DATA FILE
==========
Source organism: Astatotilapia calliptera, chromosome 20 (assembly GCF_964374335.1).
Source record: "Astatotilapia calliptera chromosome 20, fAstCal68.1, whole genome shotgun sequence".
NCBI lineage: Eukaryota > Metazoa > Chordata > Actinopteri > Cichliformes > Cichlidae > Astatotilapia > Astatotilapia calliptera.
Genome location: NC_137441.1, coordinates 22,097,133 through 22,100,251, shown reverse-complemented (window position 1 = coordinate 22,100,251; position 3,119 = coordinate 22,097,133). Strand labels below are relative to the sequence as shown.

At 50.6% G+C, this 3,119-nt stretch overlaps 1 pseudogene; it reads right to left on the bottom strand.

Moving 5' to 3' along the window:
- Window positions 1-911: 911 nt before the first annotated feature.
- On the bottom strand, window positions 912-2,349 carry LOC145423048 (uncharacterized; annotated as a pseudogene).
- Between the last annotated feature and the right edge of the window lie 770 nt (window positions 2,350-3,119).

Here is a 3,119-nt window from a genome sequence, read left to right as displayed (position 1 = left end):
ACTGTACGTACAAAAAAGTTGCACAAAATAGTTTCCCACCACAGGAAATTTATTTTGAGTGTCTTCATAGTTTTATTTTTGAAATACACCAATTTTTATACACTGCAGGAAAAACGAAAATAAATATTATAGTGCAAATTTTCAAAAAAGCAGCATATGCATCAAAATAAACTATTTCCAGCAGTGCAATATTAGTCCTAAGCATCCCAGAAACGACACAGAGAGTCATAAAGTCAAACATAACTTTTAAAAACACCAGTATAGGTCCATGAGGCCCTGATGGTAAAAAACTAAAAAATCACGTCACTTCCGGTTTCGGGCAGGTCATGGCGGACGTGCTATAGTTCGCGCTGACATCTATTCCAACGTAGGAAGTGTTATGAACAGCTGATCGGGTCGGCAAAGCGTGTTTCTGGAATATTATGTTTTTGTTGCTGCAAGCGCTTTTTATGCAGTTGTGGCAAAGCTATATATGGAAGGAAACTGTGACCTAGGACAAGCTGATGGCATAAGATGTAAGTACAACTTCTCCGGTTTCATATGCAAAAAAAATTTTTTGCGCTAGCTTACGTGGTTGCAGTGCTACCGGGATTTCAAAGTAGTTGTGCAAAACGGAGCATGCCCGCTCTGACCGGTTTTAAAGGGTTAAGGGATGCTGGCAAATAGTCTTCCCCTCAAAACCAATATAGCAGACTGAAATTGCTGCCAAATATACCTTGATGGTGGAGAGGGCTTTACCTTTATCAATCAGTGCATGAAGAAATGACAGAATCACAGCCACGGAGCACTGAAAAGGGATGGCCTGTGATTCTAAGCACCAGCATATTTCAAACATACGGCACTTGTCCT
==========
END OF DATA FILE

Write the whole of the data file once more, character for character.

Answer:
Source organism: Astatotilapia calliptera, chromosome 20 (assembly GCF_964374335.1).
Source record: "Astatotilapia calliptera chromosome 20, fAstCal68.1, whole genome shotgun sequence".
NCBI lineage: Eukaryota > Metazoa > Chordata > Actinopteri > Cichliformes > Cichlidae > Astatotilapia > Astatotilapia calliptera.
Genome location: NC_137441.1, coordinates 22,097,133 through 22,100,251, shown reverse-complemented (window position 1 = coordinate 22,100,251; position 3,119 = coordinate 22,097,133). Strand labels below are relative to the sequence as shown.

At 50.6% G+C, this 3,119-nt stretch overlaps 1 pseudogene; it reads right to left on the bottom strand.

Moving 5' to 3' along the window:
- Window positions 1-911: 911 nt before the first annotated feature.
- On the bottom strand, window positions 912-2,349 carry LOC145423048 (uncharacterized; annotated as a pseudogene).
- Between the last annotated feature and the right edge of the window lie 770 nt (window positions 2,350-3,119).

Here is a 3,119-nt window from a genome sequence, read left to right as displayed (position 1 = left end):
ACTGTACGTACAAAAAAGTTGCACAAAATAGTTTCCCACCACAGGAAATTTATTTTGAGTGTCTTCATAGTTTTATTTTTGAAATACACCAATTTTTATACACTGCAGGAAAAACGAAAATAAATATTATAGTGCAAATTTTCAAAAAAGCAGCATATGCATCAAAATAAACTATTTCCAGCAGTGCAATATTAGTCCTAAGCATCCCAGAAACGACACAGAGAGTCATAAAGTCAAACATAACTTTTAAAAACACCAGTATAGGTCCATGAGGCCCTGATGGTAAAAAACTAAAAAATCACGTCACTTCCGGTTTCGGGCAGGTCATGGCGGACGTGCTATAGTTCGCGCTGACATCTATTCCAACGTAGGAAGTGTTATGAACAGCTGATCGGGTCGGCAAAGCGTGTTTCTGGAATATTATGTTTTTGTTGCTGCAAGCGCTTTTTATGCAGTTGTGGCAAAGCTATATATGGAAGGAAACTGTGACCTAGGACAAGCTGATGGCATAAGATGTAAGTACAACTTCTCCGGTTTCATATGCAAAAAAAATTTTTTGCGCTAGCTTACGTGGTTGCAGTGCTACCGGGATTTCAAAGTAGTTGTGCAAAACGGAGCATGCCCGCTCTGACCGGTTTTAAAGGGTTAAGGGATGCTGGCAAATAGTCTTCCCCTCAAAACCAATATAGCAGACTGAAATTGCTGCCAAATATACCTTGATGGTGGAGAGGGCTTTACCTTTATCAATCAGTGCATGAAGAAATGACAGAATCACAGCCACGGAGCACTGAAAAGGGATGGCCTGTGATTCTAAGCACCAGCATATTTCAAACATACGGCACTTGTCCT